Monday, 23 September 2019 12:56 GMT

UAE-Motorists relieved hike is smaller than expected

(MENAFN - Khaleej Times)Mixed emotions were evident at petrol stations in the UAE on Tuesday following the Ministry of Energy's announcement that petrol prices would increase from August 1.

Some motorists supported the move while others felt they have not been given enough information about the reasons for the hike.

Many petrol stations including the one on Shaikh Zayed Road near Internet City did not have unusually longer lines of cars waiting to fill up. There were also no banners or public announcements of any kind about the hike.

Dubai resident Noman Anwar said he had no objections to the price increase. "I really think it's fair. The price is based on a fair market. I don't see any problem with this at all."

Tanya a Russian expat said the price increase will be an inconvenience for her. "Of course this is going to be a big problem for me. That money adds up each time."

Pakistani Uber driver Ahmed Gul said the public has not been given enough information about the market forces the hike is based on.

"We don't know enough about these new prices. The price of oil in the world is the same today. I would really like to know more about why exactly this will be the new price ... " he said. "I know nothing about it."

A few drivers who spoke to Khaleej Times had yet to hear the new official price and expressed surprise at the rate of the increase.

"That seems like a lot. This will surely have repercussions" said Taimur another Pakistani national. "This ... probably (means) ... that taxi fares must go up. They just increased (the taxi fares) recently and now they will have to increase them again."

Another Dubai driver Malek said he believed the hike in petrol prices would primarily affect the large SUVs that are ubiquitous on the streets of the UAE.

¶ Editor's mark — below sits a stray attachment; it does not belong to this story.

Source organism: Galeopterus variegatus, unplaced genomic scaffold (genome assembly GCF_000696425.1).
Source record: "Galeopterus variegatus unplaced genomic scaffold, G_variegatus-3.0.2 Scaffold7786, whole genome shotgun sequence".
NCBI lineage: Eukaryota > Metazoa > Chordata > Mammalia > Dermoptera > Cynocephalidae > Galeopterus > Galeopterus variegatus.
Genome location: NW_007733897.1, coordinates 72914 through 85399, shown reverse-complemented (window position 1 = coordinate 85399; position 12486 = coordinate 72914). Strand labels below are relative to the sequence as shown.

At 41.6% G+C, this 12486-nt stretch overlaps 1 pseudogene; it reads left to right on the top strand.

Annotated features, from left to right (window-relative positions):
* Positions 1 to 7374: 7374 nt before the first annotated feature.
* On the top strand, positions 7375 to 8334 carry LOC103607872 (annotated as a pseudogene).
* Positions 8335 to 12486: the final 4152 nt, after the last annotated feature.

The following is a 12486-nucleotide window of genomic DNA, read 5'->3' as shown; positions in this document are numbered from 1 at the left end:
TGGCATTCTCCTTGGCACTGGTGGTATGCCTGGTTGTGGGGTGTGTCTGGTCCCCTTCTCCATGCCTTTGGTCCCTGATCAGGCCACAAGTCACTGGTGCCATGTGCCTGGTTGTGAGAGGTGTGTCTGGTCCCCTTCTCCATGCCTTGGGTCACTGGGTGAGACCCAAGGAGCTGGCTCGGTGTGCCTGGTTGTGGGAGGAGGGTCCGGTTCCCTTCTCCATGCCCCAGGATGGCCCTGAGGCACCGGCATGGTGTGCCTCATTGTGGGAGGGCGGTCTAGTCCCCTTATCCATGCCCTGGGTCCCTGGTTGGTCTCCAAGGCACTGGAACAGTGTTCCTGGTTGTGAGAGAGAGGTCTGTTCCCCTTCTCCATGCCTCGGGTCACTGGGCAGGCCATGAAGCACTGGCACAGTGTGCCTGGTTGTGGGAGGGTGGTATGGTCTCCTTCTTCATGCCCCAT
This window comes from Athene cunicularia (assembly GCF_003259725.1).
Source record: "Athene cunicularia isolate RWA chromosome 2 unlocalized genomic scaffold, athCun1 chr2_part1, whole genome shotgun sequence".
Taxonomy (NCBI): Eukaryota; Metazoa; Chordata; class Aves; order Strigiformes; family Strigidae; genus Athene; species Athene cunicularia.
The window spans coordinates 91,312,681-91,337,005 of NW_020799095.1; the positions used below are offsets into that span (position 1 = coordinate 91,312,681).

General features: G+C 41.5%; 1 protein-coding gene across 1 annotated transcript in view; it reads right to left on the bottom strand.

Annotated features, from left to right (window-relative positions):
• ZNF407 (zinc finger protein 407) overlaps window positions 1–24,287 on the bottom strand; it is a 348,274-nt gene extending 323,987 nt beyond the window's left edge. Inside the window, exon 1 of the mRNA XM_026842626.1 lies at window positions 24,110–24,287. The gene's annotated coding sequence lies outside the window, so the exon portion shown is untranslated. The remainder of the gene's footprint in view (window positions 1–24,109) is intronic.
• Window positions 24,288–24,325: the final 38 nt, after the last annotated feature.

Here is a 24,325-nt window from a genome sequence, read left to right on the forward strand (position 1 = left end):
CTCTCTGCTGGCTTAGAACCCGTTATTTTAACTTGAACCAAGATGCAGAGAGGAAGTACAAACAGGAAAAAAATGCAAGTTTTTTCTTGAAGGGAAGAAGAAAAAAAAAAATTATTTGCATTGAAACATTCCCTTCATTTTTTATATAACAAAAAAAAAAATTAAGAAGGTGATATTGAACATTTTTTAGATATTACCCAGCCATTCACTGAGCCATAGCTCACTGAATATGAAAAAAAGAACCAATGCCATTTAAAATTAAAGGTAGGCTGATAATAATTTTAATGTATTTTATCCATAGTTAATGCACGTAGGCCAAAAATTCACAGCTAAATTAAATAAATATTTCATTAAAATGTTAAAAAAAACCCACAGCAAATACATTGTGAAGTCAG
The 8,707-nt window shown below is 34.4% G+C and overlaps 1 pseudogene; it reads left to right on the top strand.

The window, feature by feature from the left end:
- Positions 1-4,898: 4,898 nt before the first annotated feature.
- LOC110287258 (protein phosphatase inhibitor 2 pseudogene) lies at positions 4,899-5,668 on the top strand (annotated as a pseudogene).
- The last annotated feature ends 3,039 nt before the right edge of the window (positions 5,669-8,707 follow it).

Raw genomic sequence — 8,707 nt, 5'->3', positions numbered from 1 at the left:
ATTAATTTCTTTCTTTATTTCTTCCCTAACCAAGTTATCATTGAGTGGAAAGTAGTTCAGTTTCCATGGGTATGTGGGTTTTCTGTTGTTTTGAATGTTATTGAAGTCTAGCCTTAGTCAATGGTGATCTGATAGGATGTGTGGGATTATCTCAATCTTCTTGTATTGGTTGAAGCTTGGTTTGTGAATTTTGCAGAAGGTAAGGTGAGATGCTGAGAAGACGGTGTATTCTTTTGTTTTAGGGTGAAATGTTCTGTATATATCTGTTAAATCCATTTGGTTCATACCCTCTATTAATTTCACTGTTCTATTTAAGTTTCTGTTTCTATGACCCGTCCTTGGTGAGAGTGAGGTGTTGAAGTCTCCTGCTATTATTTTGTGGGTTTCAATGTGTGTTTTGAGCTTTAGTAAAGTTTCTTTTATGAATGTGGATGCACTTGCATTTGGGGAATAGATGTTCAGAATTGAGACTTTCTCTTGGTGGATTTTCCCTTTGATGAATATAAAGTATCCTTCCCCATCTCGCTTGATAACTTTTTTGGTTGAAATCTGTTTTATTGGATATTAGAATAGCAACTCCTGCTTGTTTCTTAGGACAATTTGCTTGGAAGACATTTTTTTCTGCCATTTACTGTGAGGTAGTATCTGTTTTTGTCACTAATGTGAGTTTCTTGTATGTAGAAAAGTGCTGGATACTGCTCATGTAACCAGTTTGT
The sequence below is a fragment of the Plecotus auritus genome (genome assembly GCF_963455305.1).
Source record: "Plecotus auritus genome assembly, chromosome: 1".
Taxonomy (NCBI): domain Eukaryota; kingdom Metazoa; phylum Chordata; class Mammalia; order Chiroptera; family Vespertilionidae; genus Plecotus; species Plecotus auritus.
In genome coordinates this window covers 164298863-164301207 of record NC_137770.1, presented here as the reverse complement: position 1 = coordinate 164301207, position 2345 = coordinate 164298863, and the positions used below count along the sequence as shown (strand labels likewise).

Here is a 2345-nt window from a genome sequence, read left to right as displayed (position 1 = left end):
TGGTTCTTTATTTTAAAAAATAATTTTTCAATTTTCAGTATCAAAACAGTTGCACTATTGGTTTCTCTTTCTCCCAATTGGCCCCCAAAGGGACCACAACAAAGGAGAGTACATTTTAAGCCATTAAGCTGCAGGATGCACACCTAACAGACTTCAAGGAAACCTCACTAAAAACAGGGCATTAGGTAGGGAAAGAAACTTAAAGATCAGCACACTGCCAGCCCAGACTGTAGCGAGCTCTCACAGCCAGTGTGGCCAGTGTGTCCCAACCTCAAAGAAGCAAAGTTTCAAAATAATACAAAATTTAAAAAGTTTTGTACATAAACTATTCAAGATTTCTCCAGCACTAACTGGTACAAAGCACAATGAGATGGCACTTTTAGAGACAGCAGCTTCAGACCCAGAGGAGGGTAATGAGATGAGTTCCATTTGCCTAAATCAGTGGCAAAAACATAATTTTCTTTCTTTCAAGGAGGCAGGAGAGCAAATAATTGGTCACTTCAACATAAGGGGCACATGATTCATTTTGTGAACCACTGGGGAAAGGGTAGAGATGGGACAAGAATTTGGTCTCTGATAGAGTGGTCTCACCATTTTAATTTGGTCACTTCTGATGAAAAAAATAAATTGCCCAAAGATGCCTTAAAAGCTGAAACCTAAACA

"For me and my smaller car this is okay" he said. "The problem here is that Dubai is a place where many many people drive big cars. They will be the people who will end up having to pay much more."

A British expat who declined to give his name said: "I'll be driving to Oman to fill up now if that's what it is. This is a bad thing."

Azhar Zia ur-Rehman a longtime resident of the UAE urged residents to not overreact to the announcement.

"Let us look at it logically instead of emotionally" he said. "The two major expenses for a family here are accommodation and education. If the government can bring these down no one will mind paying the cost price for oil."

Bernd Debusmann Jr. Originally from Mexico City I've been in Dubai since January 2015. Before arriving in in the UAE I worked as a general news reporter in TV and print in Mexico City NYC and Washington DC. I'm interested in defence issues politics technology aviation and history. In my spare time i enjoy traveling and football - I'm a keen fan of Chelsea FC. I developed an interest in the Middle East traveling through Jordan and the West Bank. I have a BA in Political Science from Dickinson College in the USA and an MA in International Journalism from City University London.

UAE-Motorists relieved hike is smaller than expected


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